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Implications of a high-definition multileaf collimator (HD-MLC) on treatment planning techniques for stereotactic body radiation therapy (SBRT): a planning study

James A Tanyi12*, Paige A Summers3, Charles L McCracken1, Yiyi Chen4, Li-Chung Ku1 and Martin Fuss1

Author Affiliations

1 Department of Radiation Medicine, Oregon Health & Science University, Portland, OR 97239, USA

2 Department of Nuclear Engineering & Radiation Health Physics, Oregon State University, Corvallis, OR 97331, USA

3 Department of Physics, Santa Clara University, Santa Clara, CA 95053, USA

4 Department of Public Health & Preventive Medicine, Oregon Health & Science University, Portland, OR 97239, USA

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Radiation Oncology 2009, 4:22  doi:10.1186/1748-717X-4-22


The electronic version of this article is the complete one and can be found online at: http://www.ro-journal.com/content/4/1/22


Received:17 November 2008
Accepted:10 July 2009
Published:10 July 2009

© 2009 Tanyi et al; licensee BioMed Central Ltd.

This is an Open Access article distributed under the terms of the Creative Commons Attribution License (http://creativecommons.org/licenses/by/2.0), which permits unrestricted use, distribution, and reproduction in any medium, provided the original work is properly cited.

Abstract

Purpose

To assess the impact of two multileaf collimator (MLC) systems (2.5 and 5 mm leaf widths) on three-dimensional conformal radiotherapy, intensity-modulated radiotherapy, and dynamic conformal arc techniques for stereotactic body radiation therapy (SBRT) of liver and lung lesions.

Methods

Twenty-nine SBRT plans of primary liver (n = 11) and lung (n = 18) tumors were the basis of this study. Five-millimeter leaf width 120-leaf Varian Millennium (M120) MLC-based plans served as reference, and were designed using static conformal beams (3DCRT), sliding-window intensity-modulated beams (IMRT), or dynamic conformal arcs (DCA). Reference plans were either re-optimized or recomputed, with identical planning parameters, for a 2.5-mm width 120-leaf BrainLAB/Varian high-definition (HD120) MLC system. Dose computation was based on the anisotropic analytical algorithm (AAA, Varian Medical Systems) with tissue heterogeneity taken into account. Each plan was normalized such that 100% of the prescription dose covered 95% of the planning target volume (PTV). Isodose distributions and dose-volume histograms (DVHs) were computed and plans were evaluated with respect to target coverage criteria, normal tissue sparing criteria, as well as treatment efficiency.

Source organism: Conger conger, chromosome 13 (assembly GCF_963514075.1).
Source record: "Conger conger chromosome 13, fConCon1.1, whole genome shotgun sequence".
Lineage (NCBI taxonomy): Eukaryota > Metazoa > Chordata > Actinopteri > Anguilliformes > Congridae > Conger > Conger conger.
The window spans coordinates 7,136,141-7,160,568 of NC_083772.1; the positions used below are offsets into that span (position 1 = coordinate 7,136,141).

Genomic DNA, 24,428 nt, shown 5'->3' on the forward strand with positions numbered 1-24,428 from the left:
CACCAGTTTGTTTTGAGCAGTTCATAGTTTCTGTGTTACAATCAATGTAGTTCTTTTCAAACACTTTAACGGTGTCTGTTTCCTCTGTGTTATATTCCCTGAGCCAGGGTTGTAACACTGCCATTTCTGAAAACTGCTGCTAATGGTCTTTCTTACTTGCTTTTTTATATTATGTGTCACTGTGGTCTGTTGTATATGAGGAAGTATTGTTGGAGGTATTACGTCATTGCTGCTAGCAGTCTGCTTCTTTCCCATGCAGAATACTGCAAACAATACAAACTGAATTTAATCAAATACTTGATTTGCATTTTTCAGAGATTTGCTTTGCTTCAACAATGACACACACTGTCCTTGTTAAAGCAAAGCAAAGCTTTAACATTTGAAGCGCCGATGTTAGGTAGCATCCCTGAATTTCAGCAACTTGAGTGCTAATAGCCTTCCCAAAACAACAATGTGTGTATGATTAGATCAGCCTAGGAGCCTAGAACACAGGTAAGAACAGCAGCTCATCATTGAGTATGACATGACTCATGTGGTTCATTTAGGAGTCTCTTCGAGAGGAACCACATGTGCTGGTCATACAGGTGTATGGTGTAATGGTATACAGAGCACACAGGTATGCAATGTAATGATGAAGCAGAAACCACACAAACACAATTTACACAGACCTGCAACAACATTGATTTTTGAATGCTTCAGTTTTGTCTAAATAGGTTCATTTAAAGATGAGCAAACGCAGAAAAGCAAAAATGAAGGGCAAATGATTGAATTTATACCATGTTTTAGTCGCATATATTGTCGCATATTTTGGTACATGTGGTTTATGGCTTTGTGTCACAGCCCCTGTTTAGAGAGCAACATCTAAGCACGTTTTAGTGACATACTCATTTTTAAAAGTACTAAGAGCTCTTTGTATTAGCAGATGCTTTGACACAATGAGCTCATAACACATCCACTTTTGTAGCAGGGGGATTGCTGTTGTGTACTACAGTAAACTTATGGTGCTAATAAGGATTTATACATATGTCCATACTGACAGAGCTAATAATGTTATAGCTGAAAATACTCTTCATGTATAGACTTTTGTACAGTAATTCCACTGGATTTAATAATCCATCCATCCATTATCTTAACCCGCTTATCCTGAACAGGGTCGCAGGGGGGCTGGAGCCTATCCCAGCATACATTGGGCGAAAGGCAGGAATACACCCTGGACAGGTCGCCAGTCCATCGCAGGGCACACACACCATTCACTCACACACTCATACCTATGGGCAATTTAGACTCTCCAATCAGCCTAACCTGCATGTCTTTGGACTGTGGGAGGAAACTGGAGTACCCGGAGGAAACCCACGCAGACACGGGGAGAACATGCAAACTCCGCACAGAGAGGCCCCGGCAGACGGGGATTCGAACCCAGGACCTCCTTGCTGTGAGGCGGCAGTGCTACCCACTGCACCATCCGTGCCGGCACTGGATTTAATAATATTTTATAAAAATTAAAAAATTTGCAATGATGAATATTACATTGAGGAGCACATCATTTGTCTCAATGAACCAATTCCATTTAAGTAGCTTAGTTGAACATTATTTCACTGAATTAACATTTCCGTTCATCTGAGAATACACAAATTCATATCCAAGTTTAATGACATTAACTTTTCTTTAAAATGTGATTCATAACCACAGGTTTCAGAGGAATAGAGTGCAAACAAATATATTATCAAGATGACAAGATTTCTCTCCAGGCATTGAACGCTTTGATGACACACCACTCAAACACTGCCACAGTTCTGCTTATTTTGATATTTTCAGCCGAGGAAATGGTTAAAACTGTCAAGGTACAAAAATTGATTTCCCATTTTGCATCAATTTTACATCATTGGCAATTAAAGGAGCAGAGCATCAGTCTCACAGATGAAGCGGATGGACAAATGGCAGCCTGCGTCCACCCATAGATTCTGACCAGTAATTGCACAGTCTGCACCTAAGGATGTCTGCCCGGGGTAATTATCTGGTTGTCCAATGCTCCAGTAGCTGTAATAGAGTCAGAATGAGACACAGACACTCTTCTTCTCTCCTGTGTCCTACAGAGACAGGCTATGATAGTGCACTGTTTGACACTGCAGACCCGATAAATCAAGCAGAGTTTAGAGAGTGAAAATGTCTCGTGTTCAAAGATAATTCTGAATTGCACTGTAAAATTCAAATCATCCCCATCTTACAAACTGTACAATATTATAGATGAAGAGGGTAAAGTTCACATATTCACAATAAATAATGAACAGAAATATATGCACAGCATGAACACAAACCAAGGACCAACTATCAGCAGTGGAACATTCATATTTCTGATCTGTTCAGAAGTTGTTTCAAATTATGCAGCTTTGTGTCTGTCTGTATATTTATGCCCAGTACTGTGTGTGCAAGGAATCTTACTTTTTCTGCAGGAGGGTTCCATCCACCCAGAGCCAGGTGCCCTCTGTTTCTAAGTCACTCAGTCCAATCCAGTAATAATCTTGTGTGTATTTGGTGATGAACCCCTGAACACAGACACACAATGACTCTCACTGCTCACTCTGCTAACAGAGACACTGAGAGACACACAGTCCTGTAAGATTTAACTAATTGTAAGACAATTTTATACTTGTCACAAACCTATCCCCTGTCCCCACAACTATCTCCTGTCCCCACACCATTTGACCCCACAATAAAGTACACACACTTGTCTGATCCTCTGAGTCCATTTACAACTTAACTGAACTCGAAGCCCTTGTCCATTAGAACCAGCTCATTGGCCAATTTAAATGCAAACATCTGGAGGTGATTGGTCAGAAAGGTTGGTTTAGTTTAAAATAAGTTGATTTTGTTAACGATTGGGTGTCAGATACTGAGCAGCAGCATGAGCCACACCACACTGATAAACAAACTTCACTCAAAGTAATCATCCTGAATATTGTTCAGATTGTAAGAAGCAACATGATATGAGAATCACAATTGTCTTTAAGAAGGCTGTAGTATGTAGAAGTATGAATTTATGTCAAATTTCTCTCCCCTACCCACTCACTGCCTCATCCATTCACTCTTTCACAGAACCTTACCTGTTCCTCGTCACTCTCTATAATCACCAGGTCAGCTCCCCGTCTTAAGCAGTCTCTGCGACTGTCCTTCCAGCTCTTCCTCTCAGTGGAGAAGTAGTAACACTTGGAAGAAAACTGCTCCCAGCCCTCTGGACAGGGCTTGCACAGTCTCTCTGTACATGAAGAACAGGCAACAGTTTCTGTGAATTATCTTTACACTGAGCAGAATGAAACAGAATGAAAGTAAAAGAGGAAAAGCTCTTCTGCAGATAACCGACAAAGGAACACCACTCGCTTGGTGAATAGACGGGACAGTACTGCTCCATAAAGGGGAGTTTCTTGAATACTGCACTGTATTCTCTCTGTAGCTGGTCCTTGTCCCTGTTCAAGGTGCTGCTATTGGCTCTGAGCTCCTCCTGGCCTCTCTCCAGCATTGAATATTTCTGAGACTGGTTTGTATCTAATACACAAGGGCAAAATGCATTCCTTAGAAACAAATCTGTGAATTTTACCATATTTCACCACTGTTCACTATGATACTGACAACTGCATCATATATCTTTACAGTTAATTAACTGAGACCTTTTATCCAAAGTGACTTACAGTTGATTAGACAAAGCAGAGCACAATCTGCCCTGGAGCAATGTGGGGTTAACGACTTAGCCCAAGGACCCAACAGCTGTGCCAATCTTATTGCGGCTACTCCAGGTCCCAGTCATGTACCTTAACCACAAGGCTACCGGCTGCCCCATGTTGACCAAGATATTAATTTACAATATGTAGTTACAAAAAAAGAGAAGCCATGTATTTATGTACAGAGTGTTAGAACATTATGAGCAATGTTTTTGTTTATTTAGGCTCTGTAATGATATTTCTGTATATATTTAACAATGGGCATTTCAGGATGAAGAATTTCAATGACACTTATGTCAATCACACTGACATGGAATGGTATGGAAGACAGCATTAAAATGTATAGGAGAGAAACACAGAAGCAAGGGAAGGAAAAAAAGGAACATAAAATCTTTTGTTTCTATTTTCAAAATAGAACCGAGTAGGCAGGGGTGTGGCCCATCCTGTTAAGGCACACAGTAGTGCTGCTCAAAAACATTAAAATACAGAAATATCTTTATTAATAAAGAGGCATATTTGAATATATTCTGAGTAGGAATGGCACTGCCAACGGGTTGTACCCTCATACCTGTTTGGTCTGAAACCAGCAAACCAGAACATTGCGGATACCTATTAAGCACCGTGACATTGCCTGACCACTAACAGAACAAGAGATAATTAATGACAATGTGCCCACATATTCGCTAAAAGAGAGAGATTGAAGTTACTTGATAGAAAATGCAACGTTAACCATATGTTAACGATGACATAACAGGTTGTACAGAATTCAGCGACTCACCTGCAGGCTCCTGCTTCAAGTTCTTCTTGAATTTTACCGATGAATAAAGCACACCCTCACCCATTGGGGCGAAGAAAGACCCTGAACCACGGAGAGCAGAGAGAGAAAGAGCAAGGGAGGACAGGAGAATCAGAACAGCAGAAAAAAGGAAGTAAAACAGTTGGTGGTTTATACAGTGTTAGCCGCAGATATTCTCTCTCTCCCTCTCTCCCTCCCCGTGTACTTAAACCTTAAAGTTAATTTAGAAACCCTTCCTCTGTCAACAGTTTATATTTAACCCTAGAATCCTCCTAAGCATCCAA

Results

Dosimetric differences achieved using M120 and the HD120 MLC planning were generally small. Dose conformality improved in 51.7%, 62.1% and 55.2% of the IMRT, 3DCRT and DCA cases, respectively, with use of the HD120 MLC system. Dose heterogeneity increased in 75.9%, 51.7%, and 55.2% of the IMRT, 3DCRT and DCA cases, respectively, with use of the HD120 MLC system. DVH curves demonstrated a decreased volume of normal tissue irradiated to the lower (90%, 50% and 25%) isodose levels with the HD120 MLC.

Conclusion

Data derived from the present comparative assessment suggest dosimetric merit of the high definition MLC system over the millennium MLC system. However, the clinical significance of these results warrants further investigation in order to determine whether the observed dosimetric advantages translate into outcome improvements.

Background

Stereotactic body radiation therapy (SBRT) is a modern precision radiation therapy delivery concept characterized by one to five fraction delivery of focal high-dose radiation [1,2]. SBRT has become an established treatment technique for lung [3-5], liver [6-8], and spinal lesions [9-11]. Conceptually derived from cranial stereotactic radiosurgery, the planning and delivery of SBRT is characterized by highly target-conformal dose distributions with steep dose gradients towards normal tissues, which allow the administration of potent tumor-ablative radiation doses.